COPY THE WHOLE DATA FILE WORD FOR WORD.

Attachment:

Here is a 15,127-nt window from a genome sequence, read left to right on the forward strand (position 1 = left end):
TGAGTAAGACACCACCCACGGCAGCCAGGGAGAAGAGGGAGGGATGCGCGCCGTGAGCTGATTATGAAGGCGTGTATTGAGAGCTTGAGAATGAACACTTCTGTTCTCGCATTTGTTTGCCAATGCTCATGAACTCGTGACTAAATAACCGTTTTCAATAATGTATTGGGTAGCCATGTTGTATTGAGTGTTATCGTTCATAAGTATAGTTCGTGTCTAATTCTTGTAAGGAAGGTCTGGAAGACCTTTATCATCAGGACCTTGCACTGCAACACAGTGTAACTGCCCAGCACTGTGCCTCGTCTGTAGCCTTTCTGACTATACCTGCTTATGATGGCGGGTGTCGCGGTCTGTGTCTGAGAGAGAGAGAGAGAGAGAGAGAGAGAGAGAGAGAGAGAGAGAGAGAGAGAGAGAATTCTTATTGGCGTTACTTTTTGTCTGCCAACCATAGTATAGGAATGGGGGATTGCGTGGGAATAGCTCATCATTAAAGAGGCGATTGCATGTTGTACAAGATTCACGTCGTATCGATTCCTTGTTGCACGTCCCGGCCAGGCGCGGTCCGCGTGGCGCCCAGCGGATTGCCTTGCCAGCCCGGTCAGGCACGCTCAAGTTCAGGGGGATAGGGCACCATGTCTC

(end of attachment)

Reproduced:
Here is a 15,127-nt window from a genome sequence, read left to right on the forward strand (position 1 = left end):
TGAGTAAGACACCACCCACGGCAGCCAGGGAGAAGAGGGAGGGATGCGCGCCGTGAGCTGATTATGAAGGCGTGTATTGAGAGCTTGAGAATGAACACTTCTGTTCTCGCATTTGTTTGCCAATGCTCATGAACTCGTGACTAAATAACCGTTTTCAATAATGTATTGGGTAGCCATGTTGTATTGAGTGTTATCGTTCATAAGTATAGTTCGTGTCTAATTCTTGTAAGGAAGGTCTGGAAGACCTTTATCATCAGGACCTTGCACTGCAACACAGTGTAACTGCCCAGCACTGTGCCTCGTCTGTAGCCTTTCTGACTATACCTGCTTATGATGGCGGGTGTCGCGGTCTGTGTCTGAGAGAGAGAGAGAGAGAGAGAGAGAGAGAGAGAGAGAGAGAGAGAGAGAGAGAGAATTCTTATTGGCGTTACTTTTTGTCTGCCAACCATAGTATAGGAATGGGGGATTGCGTGGGAATAGCTCATCATTAAAGAGGCGATTGCATGTTGTACAAGATTCACGTCGTATCGATTCCTTGTTGCACGTCCCGGCCAGGCGCGGTCCGCGTGGCGCCCAGCGGATTGCCTTGCCAGCCCGGTCAGGCACGCTCAAGTTCAGGGGGATAGGGCACCATGTCTC